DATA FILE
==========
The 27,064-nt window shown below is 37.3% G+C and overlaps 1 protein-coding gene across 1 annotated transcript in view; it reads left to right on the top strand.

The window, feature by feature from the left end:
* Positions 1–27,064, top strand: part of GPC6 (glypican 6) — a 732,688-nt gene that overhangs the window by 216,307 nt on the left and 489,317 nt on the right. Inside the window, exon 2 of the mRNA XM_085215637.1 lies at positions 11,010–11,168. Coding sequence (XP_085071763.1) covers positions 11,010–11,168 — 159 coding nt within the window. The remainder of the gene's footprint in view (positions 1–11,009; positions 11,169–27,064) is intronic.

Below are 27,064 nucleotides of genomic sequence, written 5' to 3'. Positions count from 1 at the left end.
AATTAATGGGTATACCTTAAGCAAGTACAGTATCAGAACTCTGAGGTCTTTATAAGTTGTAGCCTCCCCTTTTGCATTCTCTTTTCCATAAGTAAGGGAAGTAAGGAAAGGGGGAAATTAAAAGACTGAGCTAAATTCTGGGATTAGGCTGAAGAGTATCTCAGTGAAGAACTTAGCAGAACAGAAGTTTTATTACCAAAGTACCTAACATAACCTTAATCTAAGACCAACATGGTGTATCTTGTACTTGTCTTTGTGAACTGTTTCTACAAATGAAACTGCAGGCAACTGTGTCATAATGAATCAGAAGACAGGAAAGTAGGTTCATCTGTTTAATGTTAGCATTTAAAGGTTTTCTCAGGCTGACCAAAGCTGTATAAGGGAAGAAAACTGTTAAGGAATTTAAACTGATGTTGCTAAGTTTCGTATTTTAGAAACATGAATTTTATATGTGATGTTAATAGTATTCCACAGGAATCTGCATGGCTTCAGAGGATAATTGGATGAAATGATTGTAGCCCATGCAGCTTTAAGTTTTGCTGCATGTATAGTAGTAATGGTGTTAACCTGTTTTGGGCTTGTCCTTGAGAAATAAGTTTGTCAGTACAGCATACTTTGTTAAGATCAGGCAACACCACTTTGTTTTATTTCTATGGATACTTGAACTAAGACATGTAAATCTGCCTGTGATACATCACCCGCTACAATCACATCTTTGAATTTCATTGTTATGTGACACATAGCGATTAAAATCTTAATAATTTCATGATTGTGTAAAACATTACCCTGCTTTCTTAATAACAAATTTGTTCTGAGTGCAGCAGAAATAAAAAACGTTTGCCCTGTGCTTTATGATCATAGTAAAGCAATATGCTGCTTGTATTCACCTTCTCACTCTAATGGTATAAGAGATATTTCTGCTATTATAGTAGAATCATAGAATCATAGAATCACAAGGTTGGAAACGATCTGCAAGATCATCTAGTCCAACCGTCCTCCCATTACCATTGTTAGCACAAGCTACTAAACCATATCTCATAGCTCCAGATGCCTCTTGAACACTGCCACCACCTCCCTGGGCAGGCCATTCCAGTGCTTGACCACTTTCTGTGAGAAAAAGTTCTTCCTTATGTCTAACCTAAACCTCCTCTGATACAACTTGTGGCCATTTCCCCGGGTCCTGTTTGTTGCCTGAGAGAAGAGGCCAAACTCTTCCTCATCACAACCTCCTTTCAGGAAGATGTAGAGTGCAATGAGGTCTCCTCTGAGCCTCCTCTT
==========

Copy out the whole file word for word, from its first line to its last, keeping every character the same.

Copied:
The 27,064-nt window shown below is 37.3% G+C and overlaps 1 protein-coding gene across 1 annotated transcript in view; it reads left to right on the top strand.

The window, feature by feature from the left end:
* Positions 1–27,064, top strand: part of GPC6 (glypican 6) — a 732,688-nt gene that overhangs the window by 216,307 nt on the left and 489,317 nt on the right. Inside the window, exon 2 of the mRNA XM_085215637.1 lies at positions 11,010–11,168. Coding sequence (XP_085071763.1) covers positions 11,010–11,168 — 159 coding nt within the window. The remainder of the gene's footprint in view (positions 1–11,009; positions 11,169–27,064) is intronic.

Below are 27,064 nucleotides of genomic sequence, written 5' to 3'. Positions count from 1 at the left end.
AATTAATGGGTATACCTTAAGCAAGTACAGTATCAGAACTCTGAGGTCTTTATAAGTTGTAGCCTCCCCTTTTGCATTCTCTTTTCCATAAGTAAGGGAAGTAAGGAAAGGGGGAAATTAAAAGACTGAGCTAAATTCTGGGATTAGGCTGAAGAGTATCTCAGTGAAGAACTTAGCAGAACAGAAGTTTTATTACCAAAGTACCTAACATAACCTTAATCTAAGACCAACATGGTGTATCTTGTACTTGTCTTTGTGAACTGTTTCTACAAATGAAACTGCAGGCAACTGTGTCATAATGAATCAGAAGACAGGAAAGTAGGTTCATCTGTTTAATGTTAGCATTTAAAGGTTTTCTCAGGCTGACCAAAGCTGTATAAGGGAAGAAAACTGTTAAGGAATTTAAACTGATGTTGCTAAGTTTCGTATTTTAGAAACATGAATTTTATATGTGATGTTAATAGTATTCCACAGGAATCTGCATGGCTTCAGAGGATAATTGGATGAAATGATTGTAGCCCATGCAGCTTTAAGTTTTGCTGCATGTATAGTAGTAATGGTGTTAACCTGTTTTGGGCTTGTCCTTGAGAAATAAGTTTGTCAGTACAGCATACTTTGTTAAGATCAGGCAACACCACTTTGTTTTATTTCTATGGATACTTGAACTAAGACATGTAAATCTGCCTGTGATACATCACCCGCTACAATCACATCTTTGAATTTCATTGTTATGTGACACATAGCGATTAAAATCTTAATAATTTCATGATTGTGTAAAACATTACCCTGCTTTCTTAATAACAAATTTGTTCTGAGTGCAGCAGAAATAAAAAACGTTTGCCCTGTGCTTTATGATCATAGTAAAGCAATATGCTGCTTGTATTCACCTTCTCACTCTAATGGTATAAGAGATATTTCTGCTATTATAGTAGAATCATAGAATCATAGAATCACAAGGTTGGAAACGATCTGCAAGATCATCTAGTCCAACCGTCCTCCCATTACCATTGTTAGCACAAGCTACTAAACCATATCTCATAGCTCCAGATGCCTCTTGAACACTGCCACCACCTCCCTGGGCAGGCCATTCCAGTGCTTGACCACTTTCTGTGAGAAAAAGTTCTTCCTTATGTCTAACCTAAACCTCCTCTGATACAACTTGTGGCCATTTCCCCGGGTCCTGTTTGTTGCCTGAGAGAAGAGGCCAAACTCTTCCTCATCACAACCTCCTTTCAGGAAGATGTAGAGTGCAATGAGGTCTCCTCTGAGCCTCCTCTT